I’ll never forget the overwhelming, pure unbridled joy and scintillating whimsy I felt visiting The Butterfly Conservatory at The American Museum of Natural History in New York.
While at the conservatory, Eric Carle’s The Very Hungry Caterpillar came up in conversation, and my impassioned friend could not compute that I had not read the book as a child. I’m a stubborn guy (I know right, spoilers), and at first, refused to acknowledge the ubiquity of this book and my caterpillar-compromised childhood. It became a thing and she eventually bought me the book. As a grown adult man, I’ve never related more to a story in my life. A young caterpillar who eats and eats and then hides away and has one of the craziest glow-ups of all-time. Like, same.
Shortly after, I became a fan of Eric Carle’s work. In a beautifully serendipitous fashion, All Ages of Geek and The Eric Carle Museum of Picture Book Art reached out to see If I’d be interested in interviewing the 2021 Carle Honors Honorees for their art auction and virtual fundraiser, “The Very Virtual Benefit & Auction.” Many of the Honorees having inspired my creative pursuits, this was a genuinely awesome opportunity, and I’m thankful to have been a part of the event.
It was my immense pleasure to interview a prolific illustrator, who has had an undeniable influence on me during my creative journey, especially with his work’s connection to New York.
A few things before getting into the interview, minimal edits were made to preserve the voice of the interviewee. Most of the books linked will take you to either Eso Won Books or The Lit. Bar: Bookstore & Chill, both are independent Black-Owned Bookshops. I’ll continue to link out to Black-owned businesses that stock whatever cool things are mentioned throughout my geek-writing tenure. Support independent businesses, homies.
2021 Carle Honors Honoree, Raúl Colón, is a pivotal, award-winning figure in illustration. He’s known for his illustrated New Yorker covers, his work in The New York Times, several compelling children’s books (Draw! and Imagine!), and even an MTA mural at the 191 Street subway station.
Rohil: What were the formative children’s books from your upbringing? Any cherished library finds?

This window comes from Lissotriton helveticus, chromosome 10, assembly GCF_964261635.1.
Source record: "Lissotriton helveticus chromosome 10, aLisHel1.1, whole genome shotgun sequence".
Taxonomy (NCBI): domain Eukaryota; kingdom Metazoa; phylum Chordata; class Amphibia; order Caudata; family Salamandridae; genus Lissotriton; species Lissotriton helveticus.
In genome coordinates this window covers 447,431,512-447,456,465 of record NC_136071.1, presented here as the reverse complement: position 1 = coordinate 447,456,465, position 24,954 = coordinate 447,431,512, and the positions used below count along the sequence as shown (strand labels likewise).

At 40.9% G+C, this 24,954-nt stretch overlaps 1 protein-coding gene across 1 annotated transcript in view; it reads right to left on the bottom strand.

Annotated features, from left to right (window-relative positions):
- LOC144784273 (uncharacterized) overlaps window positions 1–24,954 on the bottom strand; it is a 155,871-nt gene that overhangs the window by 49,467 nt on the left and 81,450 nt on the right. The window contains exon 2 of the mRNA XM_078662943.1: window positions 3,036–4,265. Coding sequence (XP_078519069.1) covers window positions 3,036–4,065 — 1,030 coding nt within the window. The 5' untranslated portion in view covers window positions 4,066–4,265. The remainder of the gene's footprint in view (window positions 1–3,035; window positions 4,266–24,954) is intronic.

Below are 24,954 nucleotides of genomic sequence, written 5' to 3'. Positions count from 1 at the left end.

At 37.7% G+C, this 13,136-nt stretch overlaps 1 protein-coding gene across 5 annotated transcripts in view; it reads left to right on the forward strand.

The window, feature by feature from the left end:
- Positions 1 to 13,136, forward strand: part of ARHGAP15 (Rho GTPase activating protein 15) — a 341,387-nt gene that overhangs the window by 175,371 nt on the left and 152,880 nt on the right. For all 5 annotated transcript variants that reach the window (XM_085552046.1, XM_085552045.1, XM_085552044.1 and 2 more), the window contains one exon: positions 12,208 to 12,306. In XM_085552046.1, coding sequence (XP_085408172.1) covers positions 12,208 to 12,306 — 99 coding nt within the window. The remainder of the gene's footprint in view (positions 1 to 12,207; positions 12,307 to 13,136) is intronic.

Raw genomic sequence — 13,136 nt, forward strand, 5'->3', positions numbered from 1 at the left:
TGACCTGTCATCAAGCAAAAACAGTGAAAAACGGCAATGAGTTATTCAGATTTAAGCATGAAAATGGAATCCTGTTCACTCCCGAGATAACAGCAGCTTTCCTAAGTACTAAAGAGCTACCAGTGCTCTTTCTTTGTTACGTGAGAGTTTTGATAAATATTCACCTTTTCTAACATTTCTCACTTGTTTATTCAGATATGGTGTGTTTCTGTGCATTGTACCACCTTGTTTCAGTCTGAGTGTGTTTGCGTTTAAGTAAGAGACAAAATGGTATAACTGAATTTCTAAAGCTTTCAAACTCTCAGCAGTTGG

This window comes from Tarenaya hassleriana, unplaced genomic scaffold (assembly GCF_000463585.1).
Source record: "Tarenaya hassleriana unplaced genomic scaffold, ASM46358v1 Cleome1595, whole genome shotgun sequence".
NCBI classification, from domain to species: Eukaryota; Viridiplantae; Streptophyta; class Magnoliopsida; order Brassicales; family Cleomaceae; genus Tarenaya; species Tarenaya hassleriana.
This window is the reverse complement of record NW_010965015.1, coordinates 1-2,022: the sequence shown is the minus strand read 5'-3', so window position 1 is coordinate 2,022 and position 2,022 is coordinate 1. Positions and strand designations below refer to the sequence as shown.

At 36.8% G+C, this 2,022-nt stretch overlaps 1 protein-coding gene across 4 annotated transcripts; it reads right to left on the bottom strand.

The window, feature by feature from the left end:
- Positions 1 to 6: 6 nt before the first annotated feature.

Colón: My family was a reading group. I would see my Dad read his Mickey Spillane pulp fiction as well as his magazines, and my mother, who read and studied the Good Book. She took the time to teach my sister and I to read and write in Spanish as we learned English in school.
Most of the books I read as a kid were my sister’s school books. She was four years older than me, a few grades ahead. I thought her school books were a lot more interesting than the ones they gave me in class. That’s how, at a very young age, I ended up reading the story that had the biggest impact on me: The Legend of Sleepy Hollow.
Great scary tale accompanied by beautiful pen and ink illustrations. Years later, I realized I probably didn’t understand half the words when I first read it, but it did scare the daylights out of me, and that was good! It remains one of my favorite stories.
Rohil: Which of Eric Carle’s work has connected with you the most?
Colón: The Hungry Caterpillar is the Eric Carle masterpiece that I initially saw and read. What knocked me out was his intricate use of color and texture. There was a lot to learn from studying his art. And I did.
Rohil: During your layered color tests, can you recall any palette epiphanies, where you immediately knew a particular color scheme would become a staple in your work?
Colón: When I decided to put a portfolio of my work together, to promote myself as a freelance illustrator, I began experimenting with different mediums and studying color. I looked through the art books I found at my local library and absorbed everything that caught my eye.
The Impressionists led the way when it came to color schemes. I used Prismacolor pencils and then also watercolors to achieve the effects I was interested in.
One epiphany took place when I realized that by putting a light golden yellow wash on the paper to start with, I could enhance the colors I laid over it. It was a distinct warm glow, even if I used cool colors like blue or purple. That glow has gotten me quite a few assignments.
Rohil: What is your process for generating visual puns, like the eye of the storm in “Orson Blasts Off!” Are they more just quizzical spontaneous thoughts, or are they considered moments, keeping in mind the demographic or audience of children?
Colón: For the first book I wrote and illustrated, “Orson Blasts Off,” I did think of using visual puns as the story went along. I was mostly working as an editorial illustrator at the time, and visual metaphors were a constant. I knew children would enjoy some simple-drawn concepts like the ones you find in the book.